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EPA in Pennsylvania

Actions Eliminate Long-Time, Major Acid Mine Discharge

Stories of Progress in Achieving Healthy Waters

U.S. EPA Region 3 Water Protection Division

St. Michael, Pennsylvania • September 3, 2015

An innovative cleanup project has eliminated a decades-long, 3,000-gallon-a-minute acid mine discharge to the Little Conemaugh River in Pennsylvania’s Cambria County.

Stark before-and-after photos (below, right) show the immediate benefits of an operation to halt pollution that had poured untreated from the abandoned St. Michael mine shaft since the early 1960s – enough to fill a pro football stadium more than 100 times. Waters that had flowed orange were soon near-clear.

The EPA Mid-Atlantic Region’s Office of NPDES Permits and Enforcement worked with the Pennsylvania Department of Environmental Protection (DEP) on a 2012 permit allowing Rosebud Mining Co. to pump and treat water from the mine pool as part of the company’s proposal to gain access to underlying coal reserves. The permit – the first of its kind in Pennsylvania – requires the company to document that its treatment activities are improving water quality.

Under a related Consent Order and Agreement between DEP and Rosebud, the company built a $15 million wastewater treatment plant next to the St. Michael shaft in 2013 to treat the polluted mine water. Rosebud also agreed to make annual payments to a special trust fund to permanently pay operation, maintenance and other costs for the plant once mining is done.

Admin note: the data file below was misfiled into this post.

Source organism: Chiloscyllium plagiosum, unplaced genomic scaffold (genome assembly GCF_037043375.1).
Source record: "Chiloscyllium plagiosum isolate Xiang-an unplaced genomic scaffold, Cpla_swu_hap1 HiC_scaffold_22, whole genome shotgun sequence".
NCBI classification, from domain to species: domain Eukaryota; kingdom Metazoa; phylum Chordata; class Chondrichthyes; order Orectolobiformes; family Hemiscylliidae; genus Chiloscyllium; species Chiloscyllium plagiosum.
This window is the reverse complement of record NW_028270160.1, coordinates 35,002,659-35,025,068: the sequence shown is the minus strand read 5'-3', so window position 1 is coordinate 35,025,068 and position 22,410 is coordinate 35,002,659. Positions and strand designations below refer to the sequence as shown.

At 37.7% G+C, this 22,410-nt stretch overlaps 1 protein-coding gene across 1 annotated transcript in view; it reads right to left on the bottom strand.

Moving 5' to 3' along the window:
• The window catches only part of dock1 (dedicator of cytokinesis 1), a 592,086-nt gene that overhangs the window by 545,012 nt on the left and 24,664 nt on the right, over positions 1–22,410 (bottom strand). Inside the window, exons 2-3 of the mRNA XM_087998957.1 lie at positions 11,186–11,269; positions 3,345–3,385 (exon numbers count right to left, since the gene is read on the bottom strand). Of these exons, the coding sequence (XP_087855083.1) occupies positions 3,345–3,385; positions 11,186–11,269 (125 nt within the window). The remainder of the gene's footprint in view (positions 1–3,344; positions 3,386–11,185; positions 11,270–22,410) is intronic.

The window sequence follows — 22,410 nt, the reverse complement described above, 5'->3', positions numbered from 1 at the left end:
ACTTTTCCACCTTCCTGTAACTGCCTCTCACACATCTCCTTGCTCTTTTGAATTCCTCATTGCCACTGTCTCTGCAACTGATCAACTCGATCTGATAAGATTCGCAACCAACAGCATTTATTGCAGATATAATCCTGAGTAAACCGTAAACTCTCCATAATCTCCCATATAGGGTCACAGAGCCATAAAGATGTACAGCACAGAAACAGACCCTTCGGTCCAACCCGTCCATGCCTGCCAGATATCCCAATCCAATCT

The actions support a Total Maximum Daily Load (TMDL) for the Kiskiminetas-Conemaugh watershed.

The DEP had estimated that the St. Michael discharge was responsible for 3,700 tons of acid mine drainage (AMD) each year - nearly a third of the AMD pollution impacting the Little Conemaugh River, which runs into the Conemaugh, Kiskiminetas and Lower Allegheny rivers as the water moves downstream to Pittsburgh.

District Mining Manager Joel Koricich of DEP’s California District Mining Office said the project will yield “phenomenal” reductions in pollution – 1.7 million tons of iron alone. Iron loads are expected to drop by 98 percent, aluminum by 100 percent and manganese by more than half. “There was a win for everybody,” he said. “It was really quite exciting to see a 3,000-gallon-a-minute discharge dry up almost instantaneously after almost 50 years of flowing and polluting the streams. Hopefully, this builds momentum to where other major discharges in the area are taken care of similarly. We took care of the biggest one first.”

Indeed, DEP, in cooperation with the federal Office of Surface Mining Reclamation and Enforcement, is discussing plans to build a mine water treatment plant to process three other significant sources of AMD to the Little Conemaugh, leading to potential restoration of cold and warm water fisheries along sections of the river.

A map of Pennsylvania highlighting the location of St Michael

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